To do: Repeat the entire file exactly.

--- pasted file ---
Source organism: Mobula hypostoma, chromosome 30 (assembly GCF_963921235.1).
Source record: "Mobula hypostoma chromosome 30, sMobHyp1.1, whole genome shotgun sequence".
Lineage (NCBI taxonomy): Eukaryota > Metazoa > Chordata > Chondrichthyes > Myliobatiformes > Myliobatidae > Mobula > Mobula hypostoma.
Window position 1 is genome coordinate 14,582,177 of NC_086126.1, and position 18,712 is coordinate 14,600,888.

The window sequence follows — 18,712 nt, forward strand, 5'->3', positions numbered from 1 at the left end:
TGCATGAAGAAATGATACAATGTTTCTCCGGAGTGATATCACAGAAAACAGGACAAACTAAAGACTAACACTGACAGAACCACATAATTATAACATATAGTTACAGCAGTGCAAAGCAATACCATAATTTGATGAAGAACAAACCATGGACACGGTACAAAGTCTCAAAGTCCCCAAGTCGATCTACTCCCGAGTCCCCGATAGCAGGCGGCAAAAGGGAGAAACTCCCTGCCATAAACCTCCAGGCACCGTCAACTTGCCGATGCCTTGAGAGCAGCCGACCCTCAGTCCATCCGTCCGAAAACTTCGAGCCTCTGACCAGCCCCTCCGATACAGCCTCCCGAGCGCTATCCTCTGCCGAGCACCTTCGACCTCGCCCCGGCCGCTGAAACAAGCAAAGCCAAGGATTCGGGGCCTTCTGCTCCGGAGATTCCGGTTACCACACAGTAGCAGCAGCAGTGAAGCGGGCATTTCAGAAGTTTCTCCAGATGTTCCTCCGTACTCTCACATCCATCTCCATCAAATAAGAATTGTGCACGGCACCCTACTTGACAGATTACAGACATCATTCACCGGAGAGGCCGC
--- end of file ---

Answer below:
Source organism: Mobula hypostoma, chromosome 30 (assembly GCF_963921235.1).
Source record: "Mobula hypostoma chromosome 30, sMobHyp1.1, whole genome shotgun sequence".
Lineage (NCBI taxonomy): Eukaryota > Metazoa > Chordata > Chondrichthyes > Myliobatiformes > Myliobatidae > Mobula > Mobula hypostoma.
Window position 1 is genome coordinate 14,582,177 of NC_086126.1, and position 18,712 is coordinate 14,600,888.

The window sequence follows — 18,712 nt, forward strand, 5'->3', positions numbered from 1 at the left end:
TGCATGAAGAAATGATACAATGTTTCTCCGGAGTGATATCACAGAAAACAGGACAAACTAAAGACTAACACTGACAGAACCACATAATTATAACATATAGTTACAGCAGTGCAAAGCAATACCATAATTTGATGAAGAACAAACCATGGACACGGTACAAAGTCTCAAAGTCCCCAAGTCGATCTACTCCCGAGTCCCCGATAGCAGGCGGCAAAAGGGAGAAACTCCCTGCCATAAACCTCCAGGCACCGTCAACTTGCCGATGCCTTGAGAGCAGCCGACCCTCAGTCCATCCGTCCGAAAACTTCGAGCCTCTGACCAGCCCCTCCGATACAGCCTCCCGAGCGCTATCCTCTGCCGAGCACCTTCGACCTCGCCCCGGCCGCTGAAACAAGCAAAGCCAAGGATTCGGGGCCTTCTGCTCCGGAGATTCCGGTTACCACACAGTAGCAGCAGCAGTGAAGCGGGCATTTCAGAAGTTTCTCCAGATGTTCCTCCGTACTCTCACATCCATCTCCATCAAATAAGAATTGTGCACGGCACCCTACTTGACAGATTACAGACATCATTCACCGGAGAGGCCGC